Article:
It's undeniable that online competition has been a foundation for what we call “gramer” culture. With online gaming finally extending it's reach to consoles in a significant way (sorry Dreamcast), gramers like my brothers were introduced to an exciting world of competition that in many ways felt endless with its opportunities and potential for variety, change, and, above all, interactivity. The way that Microsoft specifically has been able to tame the internet has brought growth to the market in ways that arguably rivals Nintendo's own casual expansion. Although my brothers still didn't feel like they were that “loser” across the hall throwing away hundreds of hours on RPGs and MMOs, they themselves were spending hours upon hours building their stats and climbing arbitrary leader-boards.
Then my brothers both purchased iPhones. Apple's genius marketing tactics had convinced them to dive in and soon they were filling their time with apps... and not the practical ones, mind you... those that were in fact full fledged games hiding once again behind the mask of quick and casual consumption. A year ago, I watched in awe as they spent more time playing games then me and , in fact, it felt like they wouldn't shut up about them. Most recently, I was pleasantly surprised to find that they had both purchased and played through Skyrim almost immediately after the game had come out. I haven't even gotten that game yet!
Do you see this transition that's happening? It's not just my brothers, too. It's the entire culture all around us. Movies like Scott Pilgrim and TV episodes like Community's “Digital Estate Planning” are examples of the shift from the gaming community in shows being represented as pizza-faced, pale, undatable shut-ins to a respected emerging subculture. Even Jimmy Fallon openly expresses his love for video games.
There's no denying that the blue ocean strategy as well as Apple's gaming dollar menu and the internet's ability to finally keep up with video games have all made a significant impact on the gaming ecosystem. Just look at the statistics...
As a gamer, whether or not you personally partook in the casual gaming boom that we've seen over these past 6 years, I believe that we should all be gracious and thankful for this blessing that we've received.
We all owe a lot to our casual friends.
Playing video games for some is an outlet of what is in the inside. In video games, they get to become someone and do things they could not possibly do in real life. - Missed Fortune
No problem, it's a great article. I'm figuring out what topic I want to discuss next that isn't a rant (or negative) because that's mainly what I'm thinking about ><
Ugh, my computer's been double posting lately DX
That's great! I feel like my blog has officially been validated.
That was a really good read. Yeah, I love Nintendo for all that they've done. Their philosophy of elevating creativity has led them to drastically change the industry on several occasions. I also find it funny just how much of a trend setter they really are. The Wii was meant to be casual so it had casual games. Yet even with the Move and the Kinect, I feel like Nintendo was still the first to come up with a core game that really uses motion controls well (Skyward Sword). I wonder if Sony and MS were thinking, "We can do that with motion controls?" Apparently, now that Nintendo did, they can ;)
Oh things were DEFINITELY different in the early 90s (at least from my vantage point). Glad to hear that the 2000s were much better!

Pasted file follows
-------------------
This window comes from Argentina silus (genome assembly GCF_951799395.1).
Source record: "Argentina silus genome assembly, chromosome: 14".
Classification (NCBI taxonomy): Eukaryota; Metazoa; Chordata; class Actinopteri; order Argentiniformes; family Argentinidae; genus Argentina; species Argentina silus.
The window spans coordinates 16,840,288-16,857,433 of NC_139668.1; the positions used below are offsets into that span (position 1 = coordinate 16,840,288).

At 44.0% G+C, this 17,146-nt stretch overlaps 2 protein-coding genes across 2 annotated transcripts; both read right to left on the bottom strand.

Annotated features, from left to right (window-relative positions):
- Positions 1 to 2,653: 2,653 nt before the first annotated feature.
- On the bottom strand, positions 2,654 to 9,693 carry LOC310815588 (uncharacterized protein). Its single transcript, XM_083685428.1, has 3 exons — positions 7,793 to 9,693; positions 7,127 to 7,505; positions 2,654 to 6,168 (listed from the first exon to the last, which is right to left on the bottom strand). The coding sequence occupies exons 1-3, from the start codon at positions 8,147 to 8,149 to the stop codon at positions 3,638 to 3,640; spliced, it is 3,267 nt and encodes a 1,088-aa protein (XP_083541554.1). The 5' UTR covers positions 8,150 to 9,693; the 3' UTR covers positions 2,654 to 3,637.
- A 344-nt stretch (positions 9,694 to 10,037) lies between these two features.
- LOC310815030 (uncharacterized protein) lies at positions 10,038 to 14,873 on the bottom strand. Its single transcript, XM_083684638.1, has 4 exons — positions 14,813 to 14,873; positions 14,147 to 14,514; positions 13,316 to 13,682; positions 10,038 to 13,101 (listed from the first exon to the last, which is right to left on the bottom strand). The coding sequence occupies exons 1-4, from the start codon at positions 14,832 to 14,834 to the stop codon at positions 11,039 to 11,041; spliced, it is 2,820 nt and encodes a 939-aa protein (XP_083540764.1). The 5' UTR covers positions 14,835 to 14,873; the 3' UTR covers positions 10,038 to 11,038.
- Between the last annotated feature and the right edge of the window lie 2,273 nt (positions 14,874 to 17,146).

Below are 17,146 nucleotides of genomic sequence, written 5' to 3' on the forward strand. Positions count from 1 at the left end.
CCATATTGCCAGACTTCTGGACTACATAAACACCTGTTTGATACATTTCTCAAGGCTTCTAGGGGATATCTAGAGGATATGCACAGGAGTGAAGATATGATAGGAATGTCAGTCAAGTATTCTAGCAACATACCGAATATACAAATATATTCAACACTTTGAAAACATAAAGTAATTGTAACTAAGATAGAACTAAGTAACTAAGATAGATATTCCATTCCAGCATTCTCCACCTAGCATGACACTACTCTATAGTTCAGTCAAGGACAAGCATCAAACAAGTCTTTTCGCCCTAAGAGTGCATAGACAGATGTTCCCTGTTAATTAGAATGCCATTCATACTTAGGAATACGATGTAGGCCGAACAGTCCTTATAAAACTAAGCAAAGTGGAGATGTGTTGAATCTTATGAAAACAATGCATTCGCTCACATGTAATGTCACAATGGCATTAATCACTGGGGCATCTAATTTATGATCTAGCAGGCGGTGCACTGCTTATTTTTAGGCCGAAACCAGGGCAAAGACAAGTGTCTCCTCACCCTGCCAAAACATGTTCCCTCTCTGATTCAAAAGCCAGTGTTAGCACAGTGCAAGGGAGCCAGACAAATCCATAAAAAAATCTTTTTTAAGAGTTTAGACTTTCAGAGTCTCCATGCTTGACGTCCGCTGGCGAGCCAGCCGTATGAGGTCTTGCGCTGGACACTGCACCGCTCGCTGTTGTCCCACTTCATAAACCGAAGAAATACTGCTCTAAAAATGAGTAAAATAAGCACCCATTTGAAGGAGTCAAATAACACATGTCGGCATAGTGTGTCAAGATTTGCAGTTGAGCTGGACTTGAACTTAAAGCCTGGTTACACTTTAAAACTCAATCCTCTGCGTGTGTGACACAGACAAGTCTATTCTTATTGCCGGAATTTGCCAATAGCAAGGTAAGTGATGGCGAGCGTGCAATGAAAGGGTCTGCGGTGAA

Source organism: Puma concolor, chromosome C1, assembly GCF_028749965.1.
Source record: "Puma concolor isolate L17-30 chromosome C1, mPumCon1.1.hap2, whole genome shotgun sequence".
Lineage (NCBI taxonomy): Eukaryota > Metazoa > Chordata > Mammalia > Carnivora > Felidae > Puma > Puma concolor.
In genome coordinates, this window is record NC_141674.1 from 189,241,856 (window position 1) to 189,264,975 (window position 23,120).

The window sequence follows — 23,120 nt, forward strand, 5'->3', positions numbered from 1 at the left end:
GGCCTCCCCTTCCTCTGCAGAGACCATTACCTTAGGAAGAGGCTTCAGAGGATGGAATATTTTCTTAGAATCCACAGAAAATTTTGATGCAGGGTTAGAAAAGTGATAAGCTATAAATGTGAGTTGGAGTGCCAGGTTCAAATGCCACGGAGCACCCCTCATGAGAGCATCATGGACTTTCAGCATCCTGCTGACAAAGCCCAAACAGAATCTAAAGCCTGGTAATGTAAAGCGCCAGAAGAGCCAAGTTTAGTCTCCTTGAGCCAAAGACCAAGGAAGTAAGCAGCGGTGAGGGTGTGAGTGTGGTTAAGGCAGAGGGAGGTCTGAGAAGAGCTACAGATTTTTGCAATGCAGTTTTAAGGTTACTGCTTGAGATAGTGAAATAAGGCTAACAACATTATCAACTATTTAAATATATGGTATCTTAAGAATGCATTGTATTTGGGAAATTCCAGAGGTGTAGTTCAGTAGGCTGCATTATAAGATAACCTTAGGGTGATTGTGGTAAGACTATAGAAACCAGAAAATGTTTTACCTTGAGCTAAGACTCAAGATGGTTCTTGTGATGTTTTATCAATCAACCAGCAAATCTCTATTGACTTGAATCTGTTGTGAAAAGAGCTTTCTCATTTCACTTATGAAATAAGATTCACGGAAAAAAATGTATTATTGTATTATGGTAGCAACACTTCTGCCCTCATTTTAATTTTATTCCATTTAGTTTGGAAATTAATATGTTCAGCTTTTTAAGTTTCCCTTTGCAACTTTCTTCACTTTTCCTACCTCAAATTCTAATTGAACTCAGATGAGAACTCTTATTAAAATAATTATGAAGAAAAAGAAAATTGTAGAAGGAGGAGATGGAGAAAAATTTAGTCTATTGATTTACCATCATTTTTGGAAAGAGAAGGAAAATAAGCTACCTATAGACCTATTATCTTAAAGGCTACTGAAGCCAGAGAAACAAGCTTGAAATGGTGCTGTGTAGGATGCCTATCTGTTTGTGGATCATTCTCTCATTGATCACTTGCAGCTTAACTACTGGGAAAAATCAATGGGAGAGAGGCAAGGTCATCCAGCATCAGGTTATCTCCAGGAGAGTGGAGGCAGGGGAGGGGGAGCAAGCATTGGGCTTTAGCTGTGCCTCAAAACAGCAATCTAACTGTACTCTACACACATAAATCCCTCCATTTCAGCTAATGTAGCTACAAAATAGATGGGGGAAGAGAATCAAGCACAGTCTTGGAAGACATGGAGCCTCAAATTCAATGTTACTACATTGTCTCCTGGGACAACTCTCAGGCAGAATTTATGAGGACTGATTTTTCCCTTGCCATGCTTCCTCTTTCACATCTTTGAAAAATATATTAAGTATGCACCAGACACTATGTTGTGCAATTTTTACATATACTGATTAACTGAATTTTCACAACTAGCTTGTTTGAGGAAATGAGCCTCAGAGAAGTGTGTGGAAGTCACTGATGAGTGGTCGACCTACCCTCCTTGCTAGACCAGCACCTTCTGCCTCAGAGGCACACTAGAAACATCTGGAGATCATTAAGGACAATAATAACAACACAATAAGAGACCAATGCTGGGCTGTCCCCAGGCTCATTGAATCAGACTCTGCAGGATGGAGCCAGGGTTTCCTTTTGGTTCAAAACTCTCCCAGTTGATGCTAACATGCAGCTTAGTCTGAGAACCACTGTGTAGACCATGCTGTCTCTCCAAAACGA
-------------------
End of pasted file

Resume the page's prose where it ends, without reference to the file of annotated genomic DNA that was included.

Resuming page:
I'm not completely sold on the argument either, to be honest.
Time will tell if the price of "legitimization" was too high.
Awesome job man. I never thought about Casual gamers and "gramers" that way
what? next time you'll tell me to get off your lawn? ;)
My college still must think games aren't cool, as every gaming site, whether it has playable games or not, even this one, are blocked. Of courese you can watch youtube, check twitter and facebook, get all your sports feeds, and practically everything else on the internet except for porn of course. Kinda gets on my nerves.
i almost started a reply with "Back in my day" . . . . . . . . . damn im old
bloody young wipper snappers
As a kid, I never felt that video games were frowned upon. It usually went like this, if you didn't play video games, you were most likely the one who's gonna be left out because mostly everyone played video games back in school. But then again, I was in grade 6 when the Wii came out so maybe it was way different during the early 90's.
I'm not entirely convinced that gaming becoming more socially acceptable was worth the influx of casual shit, rehashes and brown fps games.
This was well thought out, uniqe and had a quite amount of charm to it. Great job!
Amazing article, which will hopefully enlighten many of those reading this. Growing up I was a kid who loved videogames, but was pretty much at the mercy of whatever my brother or dad got (thank goodness they have good taste, especially my brother) but as I got older, I realized I liked different types of my games from my family. Anyways, my love for videos kind of died out between the 6th and 7th generation. It was actually the Wii that got me to start playing again and it was with casual games. I actually purchased a 360 primarily for the Kinect. It wasn't a until a few months after that I truly became a hardcore gamer again and started digging for great games I've missed while eagerly awaiting new releases.
I never looked upon the casual gamers as the scum some have, I tried to be optimistic and hope that at least a few come around and become full fledged well rounded gamers. Even if its probably rare.
What I find poignant is how Nintendo has (to an extent) brought the medium and the industry full circle.
Take the success of the Nintendo Entertainment System and the design of its controller. The NES not only revived the video game console market, but expanded it twofold, thanks in no small part to a more intuitive and straightforward input device in the form of its gamepad. Relative to the incoherent mess of control discs, numeric keypads, and side buttons that game controllers had become post-Atari, the NES gamepad was a pretty radical departure.
Of course, the graphical horsepower of the NES made concepts like continuous side-scrolling platformers plausible. However, having a simple, horizontally oriented controller with a D-pad on the left is what closed that distance between "plausible" and viable.
By the time of the PlayStation 2's reign, modern gamepads and the game design built around them had morphed into something of an intimidating barrier to newcomers and to those who hadn't put thumb to button since the Super Nintendo. The Big N, as we all know, responded by going back to basics . . . just as they had done over twenty years prior.
This isn't to say that motion control in video games does not come with gremlins. To paraphrase Craig: "I love how the Kinect makes things simpler and harder at the same time."
Still, I give the folks in Kyoto their due, which is more than fair, coming from an old school Sega fanboy.
well written article and brillaint points
anpothe rpoint i've allways made with nintendo is that ther egames have allways be pointed towards to easier to play but hard to master or just something fun you can jump in. U still had metroid and zelda to have the longer sessions but Mario, kirby and alot f the platformers wher emade to get anybody to play it
Nintendo is starting to look like a good natured uncle.